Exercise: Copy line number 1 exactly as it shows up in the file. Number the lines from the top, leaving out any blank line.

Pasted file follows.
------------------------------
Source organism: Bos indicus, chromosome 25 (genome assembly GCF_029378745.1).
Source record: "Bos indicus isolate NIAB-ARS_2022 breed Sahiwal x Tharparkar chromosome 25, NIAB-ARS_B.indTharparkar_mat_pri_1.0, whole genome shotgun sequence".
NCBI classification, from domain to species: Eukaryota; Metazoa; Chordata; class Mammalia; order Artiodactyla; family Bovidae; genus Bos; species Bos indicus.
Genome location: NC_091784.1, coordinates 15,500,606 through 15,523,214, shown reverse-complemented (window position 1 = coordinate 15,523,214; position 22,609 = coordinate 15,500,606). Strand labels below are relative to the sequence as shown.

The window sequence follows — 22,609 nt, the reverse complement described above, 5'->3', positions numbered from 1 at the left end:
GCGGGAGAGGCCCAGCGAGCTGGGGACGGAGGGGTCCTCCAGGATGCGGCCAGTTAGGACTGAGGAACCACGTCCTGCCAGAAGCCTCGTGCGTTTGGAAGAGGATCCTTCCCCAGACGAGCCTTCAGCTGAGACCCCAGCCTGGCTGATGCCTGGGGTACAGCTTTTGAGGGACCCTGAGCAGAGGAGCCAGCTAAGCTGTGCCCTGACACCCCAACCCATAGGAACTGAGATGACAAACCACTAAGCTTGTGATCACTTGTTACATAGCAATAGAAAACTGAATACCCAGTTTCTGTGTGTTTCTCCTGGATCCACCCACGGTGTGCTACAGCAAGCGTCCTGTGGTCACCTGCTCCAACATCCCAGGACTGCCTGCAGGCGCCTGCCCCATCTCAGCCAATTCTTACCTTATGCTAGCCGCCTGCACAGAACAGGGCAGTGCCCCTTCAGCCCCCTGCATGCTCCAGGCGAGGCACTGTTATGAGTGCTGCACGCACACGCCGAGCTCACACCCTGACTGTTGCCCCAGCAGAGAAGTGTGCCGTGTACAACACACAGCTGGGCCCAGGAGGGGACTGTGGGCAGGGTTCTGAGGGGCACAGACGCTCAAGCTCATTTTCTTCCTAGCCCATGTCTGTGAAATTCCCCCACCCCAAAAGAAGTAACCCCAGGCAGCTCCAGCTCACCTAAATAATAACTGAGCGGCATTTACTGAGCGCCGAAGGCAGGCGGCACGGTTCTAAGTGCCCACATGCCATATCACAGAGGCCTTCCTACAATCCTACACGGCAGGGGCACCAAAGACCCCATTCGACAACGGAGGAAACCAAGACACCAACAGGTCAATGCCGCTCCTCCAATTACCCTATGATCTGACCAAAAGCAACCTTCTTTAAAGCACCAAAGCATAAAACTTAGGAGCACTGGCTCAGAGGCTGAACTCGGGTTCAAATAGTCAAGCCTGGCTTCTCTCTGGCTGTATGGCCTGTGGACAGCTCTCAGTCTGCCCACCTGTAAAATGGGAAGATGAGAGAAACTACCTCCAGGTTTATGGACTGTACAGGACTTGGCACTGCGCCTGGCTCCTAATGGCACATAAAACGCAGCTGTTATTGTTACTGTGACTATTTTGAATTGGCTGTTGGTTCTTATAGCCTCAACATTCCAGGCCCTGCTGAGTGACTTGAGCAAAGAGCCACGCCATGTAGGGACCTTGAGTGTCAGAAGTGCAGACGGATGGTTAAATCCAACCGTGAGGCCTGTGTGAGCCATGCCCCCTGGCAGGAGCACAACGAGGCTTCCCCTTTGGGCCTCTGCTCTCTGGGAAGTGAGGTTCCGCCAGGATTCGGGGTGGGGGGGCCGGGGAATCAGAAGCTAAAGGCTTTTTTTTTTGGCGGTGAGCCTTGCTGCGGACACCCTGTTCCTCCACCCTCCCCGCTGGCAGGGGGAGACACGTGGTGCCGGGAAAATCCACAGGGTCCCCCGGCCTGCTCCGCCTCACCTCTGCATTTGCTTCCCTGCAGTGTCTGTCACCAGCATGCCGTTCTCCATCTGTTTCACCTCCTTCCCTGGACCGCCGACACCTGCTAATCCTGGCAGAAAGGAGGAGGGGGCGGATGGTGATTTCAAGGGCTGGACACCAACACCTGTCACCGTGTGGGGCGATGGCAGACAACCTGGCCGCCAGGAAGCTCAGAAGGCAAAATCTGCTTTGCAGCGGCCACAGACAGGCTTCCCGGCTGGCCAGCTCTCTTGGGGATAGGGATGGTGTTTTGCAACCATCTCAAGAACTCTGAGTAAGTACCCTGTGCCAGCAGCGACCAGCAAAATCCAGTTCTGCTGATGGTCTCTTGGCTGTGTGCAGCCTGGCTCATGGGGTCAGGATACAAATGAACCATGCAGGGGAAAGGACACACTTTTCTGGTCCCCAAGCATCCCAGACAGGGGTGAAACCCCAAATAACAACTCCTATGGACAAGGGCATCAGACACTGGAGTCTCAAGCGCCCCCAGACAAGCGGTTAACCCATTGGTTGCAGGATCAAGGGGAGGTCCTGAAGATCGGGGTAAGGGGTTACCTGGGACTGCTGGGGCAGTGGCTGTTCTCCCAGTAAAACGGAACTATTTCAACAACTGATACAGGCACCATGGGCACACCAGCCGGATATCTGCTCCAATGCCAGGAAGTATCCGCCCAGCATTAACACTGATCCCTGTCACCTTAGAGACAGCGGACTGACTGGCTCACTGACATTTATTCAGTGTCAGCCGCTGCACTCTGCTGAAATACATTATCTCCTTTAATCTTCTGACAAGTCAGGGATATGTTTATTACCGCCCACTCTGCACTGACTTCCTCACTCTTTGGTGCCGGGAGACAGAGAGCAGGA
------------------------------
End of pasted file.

Source organism: Bos indicus, chromosome 25 (genome assembly GCF_029378745.1).